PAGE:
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A related question was posed earlier. It was: “My grandfather celebrated a second bar mitzvah. Can you explain the reason behind his doing so and if this is a ceremony expected of all Jews of a certain age?”, and the answers given can be found at:
From that question, you can see that it is possible to celebrate a Bar or Bat Mitzvah after the normal age.
Bar Mitzvah (or Bat Mitzvah, for a woman) is a phrase that indicates a change in status. The phrase Bar Mitzvah literally means ‘son of the commandments’ (Bat Mitzvah means ‘daughter of the commandments’), and implies that a person who has achieved that status is responsible for their religious behavior and choices, and is obligated to follow the commandments or laws set forth for Jews in the Torah. It is not an event or a ritual. The ritual and celebration that most people mistakenly refer to as the “Bar Mitzvah” event is unnecessary for the change in status to occur.
It simply happens; just as an American citizen who simply reaches their 18th birthday is automatically rendered eligible to enter into contracts, and on reaching their 21st birthday is rendered legally allowed to consume alcohol (in most jurisdictions). They need do nothing, there is no ritual, yet the change in status occurs on the passing of the date, whether they mark it or not.
Similarly, technically one becomes a Bar Mitzvah (or Bat Mitzvah) on their thirteenth birthday (though some hold that as in past, for young women the age is twelve, as young women are understood to mature faster - certainly physically, and often emotionally as well; but this difference in age to mark the change in status is not universally accepted today; most Reform communities use the age of thirteen for both genders).
In Jewish law centuries ago, this change in status would coincide with becoming considered an adult, and eligible to marry and take on responsibilities in the community. Today we generally don’t believe that a thirteen year old is ready to be an adult in most ways, and we certainly don’t expect them to marry at that point, but we do feel that they are ready to become participating, responsible, and contributing members of their religious community.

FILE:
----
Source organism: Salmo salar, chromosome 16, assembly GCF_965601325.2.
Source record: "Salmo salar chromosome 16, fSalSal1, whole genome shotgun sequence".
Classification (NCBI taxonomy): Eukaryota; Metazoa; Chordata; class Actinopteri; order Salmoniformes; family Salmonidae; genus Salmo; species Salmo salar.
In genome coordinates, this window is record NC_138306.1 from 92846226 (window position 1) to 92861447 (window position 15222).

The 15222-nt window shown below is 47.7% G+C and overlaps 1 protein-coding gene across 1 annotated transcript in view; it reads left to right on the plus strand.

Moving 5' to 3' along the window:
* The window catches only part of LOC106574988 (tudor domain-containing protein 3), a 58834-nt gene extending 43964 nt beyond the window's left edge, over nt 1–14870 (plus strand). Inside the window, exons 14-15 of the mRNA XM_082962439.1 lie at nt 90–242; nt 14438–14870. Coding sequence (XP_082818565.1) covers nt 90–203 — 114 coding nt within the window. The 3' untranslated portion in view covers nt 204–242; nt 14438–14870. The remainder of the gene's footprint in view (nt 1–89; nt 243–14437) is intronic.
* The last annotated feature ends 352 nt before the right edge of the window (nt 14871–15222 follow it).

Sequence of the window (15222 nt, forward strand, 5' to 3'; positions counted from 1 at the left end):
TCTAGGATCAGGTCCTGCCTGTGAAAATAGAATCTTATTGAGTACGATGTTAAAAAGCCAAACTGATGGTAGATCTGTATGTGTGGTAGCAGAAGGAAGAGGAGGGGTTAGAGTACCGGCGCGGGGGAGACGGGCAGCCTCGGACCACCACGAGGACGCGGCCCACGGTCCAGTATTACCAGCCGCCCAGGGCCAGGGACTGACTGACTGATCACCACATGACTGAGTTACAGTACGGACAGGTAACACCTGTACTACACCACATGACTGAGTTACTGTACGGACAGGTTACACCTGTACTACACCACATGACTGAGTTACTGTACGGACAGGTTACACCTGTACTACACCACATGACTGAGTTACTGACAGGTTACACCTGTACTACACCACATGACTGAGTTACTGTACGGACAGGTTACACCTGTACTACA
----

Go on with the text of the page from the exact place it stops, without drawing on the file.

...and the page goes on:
The ritual, which does not cause, but celebrates this change in status, is a mutual understanding between the person and the community. On the one hand, the person is asking to be accepted by the community, and offering a demonstration that they are prepared for their role by being adequately educated and capable of contributing to the life of that community. The community, on the other hand, is recognizing their status, and welcoming that person as a full member, and offering them the highest possible honor by calling them up for an Aliyah (the honor of being called up to recite the blessings over reading the Torah), and by having them represent the community in worship by leading prayers for the community. An acknowledgement of the celebratory nature of the event is the seudah, or festive communal meal, that follows and celebrates the performance of a mitzvah or commandment, which often takes the form of a party, though it need not – it can be as simple as a glass of wine and a loaf of bread (usually challah – a braided egg bread), over which blessings can be recited.
The ritual is an acknowledgment and celebration of the change in status; it does not cause it, and is not tied to the change in status, so the ritual of celebration can take place at any time following the date of the status change. It is possible for a person who did not have an opportunity to celebrate their change in status to do so at any time. Thus, one can prepare for the ritual and celebrate whenever the opportunity and desire arise.
As a note: before about 75 years ago, there were no Bat Mitzvah celebrations; it was just not done, so that many women did not have the opportunity to celebrate (a trivia note: the first acknowledged Bat Mitzvah celebration was that of Judith Kaplan Eisenstein in the context of a Reconstructionist community). In the last twenty-five or so years, there have been many adult women who have chosen to prepare for and to celebrate their status as B’not (daughters; plural of Bat) Mitzvah.
Similarly, men who for whatever reason did not celebrate their status have had the opportunity to do so at a later date, and persons who were delayed for various reasons (health, ability, learning issues, or other) have celebrated at a time later than their 13th birthday. So, it is quite possible and acceptable to celebrate a Bar Mitzvah (or Bat Mitzvah) at a time later than the 13th birthday of that person.
Rabbi Joe Blair
Answered by: Rabbi Joseph Blair